Afghanistan and the "Choreography" of Not Getting Laughed At
"Obama's War," the smart Frontline episode about Afghanistan and Pakistan, includes a disquieting exchange between a U.S. Marine and two tribal elders in a remote Afghan village. Since this Global Pedestrian blog aspires to be about revelatory moments such as these, I can't stop myself from sharing it here.
In the segment, a Marine sergeant tells a group of villagers, "I need you all to answer my questions. If not, then I'm going to believe right now that the Taliban does come here, they talk to you, you talk to them and you're still on their side, all right? You need to understand that we are here to keep the Taliban out."
Then, a translator for the Marines -- perhaps because his command of English seems shaky or perhaps because he has his own sense of how the softer side of counterinsurgency is supposed to sound -- mellows the Marine's words in translation: "As you know, we are here to keep the Taliban out. Why are you not helping us?"
A first elder replies, "What can we do?"
The second elder adds, "You have planes, tanks, and guns. We're simple people with nothing. We don't even have a sword. If you can't win, how can we?"
There's one more detail. As his words trail off and the second elder's words begin, the first elder chuckles fatalistically.
Later, on the same evening I watched the Frontline episode, I remembered that chuckle as I re-read "Shooting an Elephant," the essay about George Orwell's experiences as a cop in colonial Burma. Orwell wrote, "... my whole life, every white man's life in the East, was one long struggle not to be laughed at."
A few days later, I came across something else that reminded me of the exchange between the Marine and the elders. It was a YouTube video of a lecture Michael Semple gave at Harvard last month. Semple has worked in Afghanistan for more than two decades. About 39 minutes into his Harvard lecture, Semple summarized advice he's given to military units preparing for deployments to Afghanistan:
"To be well informed, you have to be able to meet with a wide range of actors. The dynamics of how they will interact with you and what they will say to you depend on who else is in the room. So you have to be able to do choreography so that you show due respect to the people who are formally on top and create opportunities in a way that is non-threatening to them to be able to talk to the other people at another time where they'll really let their hair down and tell you what's going on."
I do not pretend that I'd manage to carry out this "choreography" -- especially not with the constant stress of knowing that Taliban bullets might start flying at any moment. We ask so much of our troops.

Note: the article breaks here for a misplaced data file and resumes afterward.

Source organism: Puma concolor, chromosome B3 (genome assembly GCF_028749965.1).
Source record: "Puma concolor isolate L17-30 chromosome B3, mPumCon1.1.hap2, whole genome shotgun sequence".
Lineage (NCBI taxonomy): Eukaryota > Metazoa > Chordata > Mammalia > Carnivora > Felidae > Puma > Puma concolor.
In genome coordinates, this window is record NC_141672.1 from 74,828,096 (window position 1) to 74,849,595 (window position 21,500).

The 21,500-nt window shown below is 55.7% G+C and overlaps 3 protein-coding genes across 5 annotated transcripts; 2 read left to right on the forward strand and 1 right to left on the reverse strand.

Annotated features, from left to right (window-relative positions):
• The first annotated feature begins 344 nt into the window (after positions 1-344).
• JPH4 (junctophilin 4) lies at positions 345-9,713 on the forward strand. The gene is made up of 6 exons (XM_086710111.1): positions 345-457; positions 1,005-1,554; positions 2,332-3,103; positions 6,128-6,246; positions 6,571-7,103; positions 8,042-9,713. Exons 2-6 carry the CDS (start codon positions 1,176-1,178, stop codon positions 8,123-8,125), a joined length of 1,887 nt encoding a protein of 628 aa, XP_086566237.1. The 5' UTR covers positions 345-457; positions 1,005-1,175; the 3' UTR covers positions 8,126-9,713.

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If you want to know what makes a Canadian lynx a Canadian lynx a team of DNA sequencers has figured that out.
- A team at UMass Amherst recently sequenced the genome of the Canadian lynx.
- It's part of a project intending to sequence the genome of every vertebrate in the world.
- Conservationists interested in the Canadian lynx have a new tool to work with.
If you want to know what makes a Canadian lynx a Canadian lynx, I can now—as of this month—point you directly to the DNA of a Canadian lynx, and say, "That's what makes a lynx a lynx." The genome was sequenced by a team at UMass Amherst, and it's one of 15 animals whose genomes have been sequenced by the Vertebrate Genomes Project, whose stated goal is to sequence the genome of all 66,000 vertebrate species in the world.
Sequencing the genome of a particular species of an animal is important in terms of preserving genetic diversity. Future generations don't necessarily have to worry about our memory of the Canadian Lynx warping the way hearsay warped perception a long time ago.
Artwork: Guillaume le Clerc / Wikimedia Commons
13th-century fantastical depiction of an elephant.
It is easy to see how one can look at 66,000 genomic sequences stored away as being the analogous equivalent of the Svalbard Global Seed Vault. It is a potential tool for future conservationists.
But what are the practicalities of sequencing the genome of a lynx beyond engaging with broad bioethical questions? As the animal's habitat shrinks and Earth warms, the Canadian lynx is demonstrating less genetic diversity. Cross-breeding with bobcats in some portions of the lynx's habitat also represents a challenge to the lynx's genetic makeup. The two themselves are also linked: warming climates could drive Canadian lynxes to cross-breed with bobcats.
John Organ, chief of the U.S. Geological Survey's Cooperative Fish and Wildlife units, said to MassLive that the results of the sequencing "can help us look at land conservation strategies to help maintain lynx on the landscape."
What does DNA have to do with land conservation strategies? Consider the fact that the food found in a landscape, the toxins found in a landscape, or the exposure to drugs can have an impact on genetic activity. That potential change can be transmitted down the generative line. If you know exactly how a lynx's DNA is impacted by something, then the environment they occupy can be fine-tuned to meet the needs of the lynx and any other creature that happens to inhabit that particular portion of the earth.
Given that the Trump administration is considering withdrawing protection for the Canadian lynx, a move that caught scientists by surprise, it is worth having as much information on hand as possible for those who have an interest in preserving the health of this creature—all the way down to the building blocks of a lynx's life.
The exploding popularity of the keto diet puts a less used veggie into the spotlight.
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- The plant is low in carbs and can replace potatoes, rice and pasta.
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